European Journal of Clinical Microbiology & Infectious Diseases

, 27:397

Repeated enzyme immunoassays have limited utility in diagnosing Clostridium difficile

Authors

    • Division of Geographic Medicine and Infectious DiseasesTufts-New England Medical Center
    • Sackler School of Graduate Biomedical SciencesTufts University
    • Christiana Care Health SystemCenter for Outcomes Research
  • D. R. Snydman
    • Division of Geographic Medicine and Infectious DiseasesTufts-New England Medical Center
    • Sackler School of Graduate Biomedical SciencesTufts University
  • C. E. O’Sullivan
    • Division of Geographic Medicine and Infectious DiseasesTufts-New England Medical Center
    • Sackler School of Graduate Biomedical SciencesTufts University
    • Barts and The Royal London TrustPathology and Pharmacy Building
Brief Report

DOI: 10.1007/s10096-007-0452-8

Cite this article as:
Drees, M., Snydman, D.R. & O’Sullivan, C.E. Eur J Clin Microbiol Infect Dis (2008) 27: 397. doi:10.1007/s10096-007-0452-8
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Abstract

Many clinical laboratories use enzyme immunoassays (EIA) to diagnose Clostridium difficile-associated disease (CDAD). Clinicians frequently order three EIAs to “rule out” CDAD. We performed a retrospective cohort study to determine the clinical utility of repeating EIA testing to diagnose CDAD. We reviewed all EIAs performed by our laboratory during 2005, determined the total number of tests per patient and per testing episode, and calculated the relative negative predictive value (NPV) of one EIA compared to ≥2 EIAs. The laboratory performed 2,938 EIAs, of which 253 (8.6%) tests were positive. Most patients (85%) were diagnosed by the first EIA performed. Of >1,000 testing episodes that included ≥2 EIAs within 7 days, only 15 patients had a positive second or third test after negative initial testing. The relative NPV of the first EIA was 97.4%. These data suggest that using newer generation EIAs, repeated testing is of limited benefit in diagnosing CDAD.

Recently noted trends toward higher incidence and increased severity of Clostridium difficile-associated disease (CDAD)[1, 2] have made rapid and accurate diagnosis imperative. The cellular cytotoxin assay (CCA), currently the accepted gold standard, has reported sensitivities that typically exceed 90% [3], but sensitivities as low as 67% have been reported [4]. Many clinical laboratories now use enzyme immunoassays (EIA) exclusively. These tests are rapid, less expensive, and technically easy to perform, but have variable sensitivities (<60% to 99%) [4, 5]. Similar to the use of sputum analysis in diagnosing tuberculosis, many clinicians frequently order three EIAs to definitively “rule out” CDAD. However, there has been limited research evaluating the clinical performance of repeated diagnostic testing, particularly with the newer generations of EIAs [6, 7]. We conducted this retrospective cohort study to evaluate the clinical performance of the EIA used in our tertiary care academic medical center and to determine the diagnostic utility of repeating EIA testing for CDAD.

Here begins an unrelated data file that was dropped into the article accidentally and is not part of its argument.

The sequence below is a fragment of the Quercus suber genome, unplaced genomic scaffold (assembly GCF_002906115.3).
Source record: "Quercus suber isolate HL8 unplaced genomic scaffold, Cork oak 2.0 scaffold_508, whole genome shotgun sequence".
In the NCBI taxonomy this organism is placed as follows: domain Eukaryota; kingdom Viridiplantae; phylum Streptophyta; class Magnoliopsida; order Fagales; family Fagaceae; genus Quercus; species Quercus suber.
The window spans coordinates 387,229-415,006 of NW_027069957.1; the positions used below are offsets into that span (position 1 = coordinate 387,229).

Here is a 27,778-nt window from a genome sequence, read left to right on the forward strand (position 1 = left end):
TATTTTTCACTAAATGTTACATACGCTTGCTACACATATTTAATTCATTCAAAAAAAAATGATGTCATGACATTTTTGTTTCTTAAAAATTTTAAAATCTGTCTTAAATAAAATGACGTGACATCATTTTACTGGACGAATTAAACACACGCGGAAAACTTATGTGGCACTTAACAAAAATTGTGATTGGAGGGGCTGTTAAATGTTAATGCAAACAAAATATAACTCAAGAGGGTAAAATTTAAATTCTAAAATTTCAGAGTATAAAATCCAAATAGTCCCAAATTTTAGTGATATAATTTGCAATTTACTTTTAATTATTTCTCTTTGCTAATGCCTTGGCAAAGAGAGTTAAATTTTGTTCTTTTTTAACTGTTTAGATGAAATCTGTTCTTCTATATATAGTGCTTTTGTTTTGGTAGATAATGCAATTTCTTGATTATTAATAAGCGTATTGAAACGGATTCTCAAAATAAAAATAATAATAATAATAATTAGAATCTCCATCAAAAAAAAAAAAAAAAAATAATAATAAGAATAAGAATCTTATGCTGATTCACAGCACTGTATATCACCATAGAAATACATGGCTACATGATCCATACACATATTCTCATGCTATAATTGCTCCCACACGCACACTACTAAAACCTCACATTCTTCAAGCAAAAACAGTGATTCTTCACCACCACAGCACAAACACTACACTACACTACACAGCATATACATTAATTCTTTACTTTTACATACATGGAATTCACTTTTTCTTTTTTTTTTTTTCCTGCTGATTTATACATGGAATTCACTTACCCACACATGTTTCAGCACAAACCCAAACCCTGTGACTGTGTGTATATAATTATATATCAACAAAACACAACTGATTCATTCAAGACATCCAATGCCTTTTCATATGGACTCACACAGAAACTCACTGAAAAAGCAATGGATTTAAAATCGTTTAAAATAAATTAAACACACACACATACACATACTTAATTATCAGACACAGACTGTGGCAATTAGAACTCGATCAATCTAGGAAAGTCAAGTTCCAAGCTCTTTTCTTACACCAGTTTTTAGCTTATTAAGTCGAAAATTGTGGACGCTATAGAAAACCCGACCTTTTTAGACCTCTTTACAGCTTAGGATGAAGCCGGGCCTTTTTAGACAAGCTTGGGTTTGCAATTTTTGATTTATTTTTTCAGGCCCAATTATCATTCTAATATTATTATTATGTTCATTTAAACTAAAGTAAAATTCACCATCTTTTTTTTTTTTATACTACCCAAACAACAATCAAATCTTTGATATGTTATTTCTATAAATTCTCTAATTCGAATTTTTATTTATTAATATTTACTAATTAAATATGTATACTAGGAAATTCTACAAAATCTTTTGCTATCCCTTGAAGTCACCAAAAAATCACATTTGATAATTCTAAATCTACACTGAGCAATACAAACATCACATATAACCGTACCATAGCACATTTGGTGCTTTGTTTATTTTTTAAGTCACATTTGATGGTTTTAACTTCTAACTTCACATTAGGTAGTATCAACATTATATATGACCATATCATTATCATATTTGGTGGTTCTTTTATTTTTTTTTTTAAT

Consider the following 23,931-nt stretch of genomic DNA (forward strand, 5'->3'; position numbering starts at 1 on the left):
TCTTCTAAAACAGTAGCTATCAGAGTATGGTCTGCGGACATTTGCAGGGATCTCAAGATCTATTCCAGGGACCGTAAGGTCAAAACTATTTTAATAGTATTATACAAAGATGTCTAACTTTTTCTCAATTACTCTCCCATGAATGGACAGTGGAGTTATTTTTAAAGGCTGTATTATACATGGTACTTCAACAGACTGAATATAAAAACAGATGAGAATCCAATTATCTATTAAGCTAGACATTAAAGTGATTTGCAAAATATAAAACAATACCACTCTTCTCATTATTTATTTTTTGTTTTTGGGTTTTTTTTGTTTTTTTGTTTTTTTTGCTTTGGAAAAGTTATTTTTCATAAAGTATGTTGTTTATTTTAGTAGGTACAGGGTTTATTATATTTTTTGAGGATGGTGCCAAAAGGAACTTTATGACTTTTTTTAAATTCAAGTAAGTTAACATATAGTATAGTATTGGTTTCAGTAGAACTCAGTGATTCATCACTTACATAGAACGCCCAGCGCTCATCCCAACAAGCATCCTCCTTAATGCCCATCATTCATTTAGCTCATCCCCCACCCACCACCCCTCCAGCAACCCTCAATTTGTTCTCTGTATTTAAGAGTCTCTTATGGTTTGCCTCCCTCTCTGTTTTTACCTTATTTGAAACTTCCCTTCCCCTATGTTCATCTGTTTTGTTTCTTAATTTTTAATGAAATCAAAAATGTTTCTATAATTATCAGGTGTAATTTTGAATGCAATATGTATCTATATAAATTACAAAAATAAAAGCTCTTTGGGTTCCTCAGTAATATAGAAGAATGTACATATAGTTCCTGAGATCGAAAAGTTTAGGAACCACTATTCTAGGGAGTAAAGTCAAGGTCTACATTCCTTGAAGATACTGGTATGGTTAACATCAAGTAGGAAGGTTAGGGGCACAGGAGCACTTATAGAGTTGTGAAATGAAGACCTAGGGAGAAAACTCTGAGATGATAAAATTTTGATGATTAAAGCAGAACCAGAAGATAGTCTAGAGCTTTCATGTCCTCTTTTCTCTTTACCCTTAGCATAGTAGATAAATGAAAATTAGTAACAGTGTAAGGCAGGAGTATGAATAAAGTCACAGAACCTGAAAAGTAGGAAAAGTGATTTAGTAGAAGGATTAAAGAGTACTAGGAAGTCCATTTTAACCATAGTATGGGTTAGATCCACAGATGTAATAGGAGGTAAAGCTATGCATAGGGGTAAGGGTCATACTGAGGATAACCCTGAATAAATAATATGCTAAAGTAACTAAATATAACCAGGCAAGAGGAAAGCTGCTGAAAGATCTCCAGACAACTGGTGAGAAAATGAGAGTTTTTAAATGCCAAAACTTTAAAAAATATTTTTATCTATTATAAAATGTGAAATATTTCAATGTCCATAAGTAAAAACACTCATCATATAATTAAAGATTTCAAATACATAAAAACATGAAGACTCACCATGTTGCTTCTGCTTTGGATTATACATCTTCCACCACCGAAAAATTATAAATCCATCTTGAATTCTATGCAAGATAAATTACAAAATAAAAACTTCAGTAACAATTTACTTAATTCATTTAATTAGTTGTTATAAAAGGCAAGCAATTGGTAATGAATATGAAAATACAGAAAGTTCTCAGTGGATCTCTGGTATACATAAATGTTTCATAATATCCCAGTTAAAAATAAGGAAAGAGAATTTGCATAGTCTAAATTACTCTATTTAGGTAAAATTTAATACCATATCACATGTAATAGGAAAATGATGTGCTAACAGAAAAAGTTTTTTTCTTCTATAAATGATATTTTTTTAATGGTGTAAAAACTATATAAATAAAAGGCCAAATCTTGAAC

We reviewed all C. difficile EIAs performed by the microbiology laboratory during 2005 at Tufts-New England Medical Center (Boston, MA). The laboratory used the Premier Toxins A&B EIA (Meridian, Bioscience, Inc.), which has published sensitivities of 94.7–96.8% and negative predictive values of 98.9–99.8%, compared to the CCA [8, 9]. The test was performed according to the manufacturer’s directions, without any confirmatory testing. Laboratory policy included rejection of greater than two stool samples sent for C. difficile testing within a 5-day period, but was not strictly enforced. For all patients with positive EIAs, the electronic medical record was reviewed to confirm the clinical diagnosis and retrieve demographic information, comorbidities and prior history of CDAD. Repeat EIAs performed within 7 days of initial testing were considered part of a single testing episode, while EIAs performed after 7 days were considered a new testing episode, assuming that sufficient time had elapsed for new exposure to C. difficile. Because we were most interested in the utility of repeated EIAs rather than in comparing the EIA to a gold standard [from which we could calculate a negative predictive value (NPV)], we calculated a “relative” NPV for the first EIA performed compared to multiple EIAs. We defined true negatives as patients who had at least two EIAs performed and who were never diagnosed with CDAD by laboratory testing.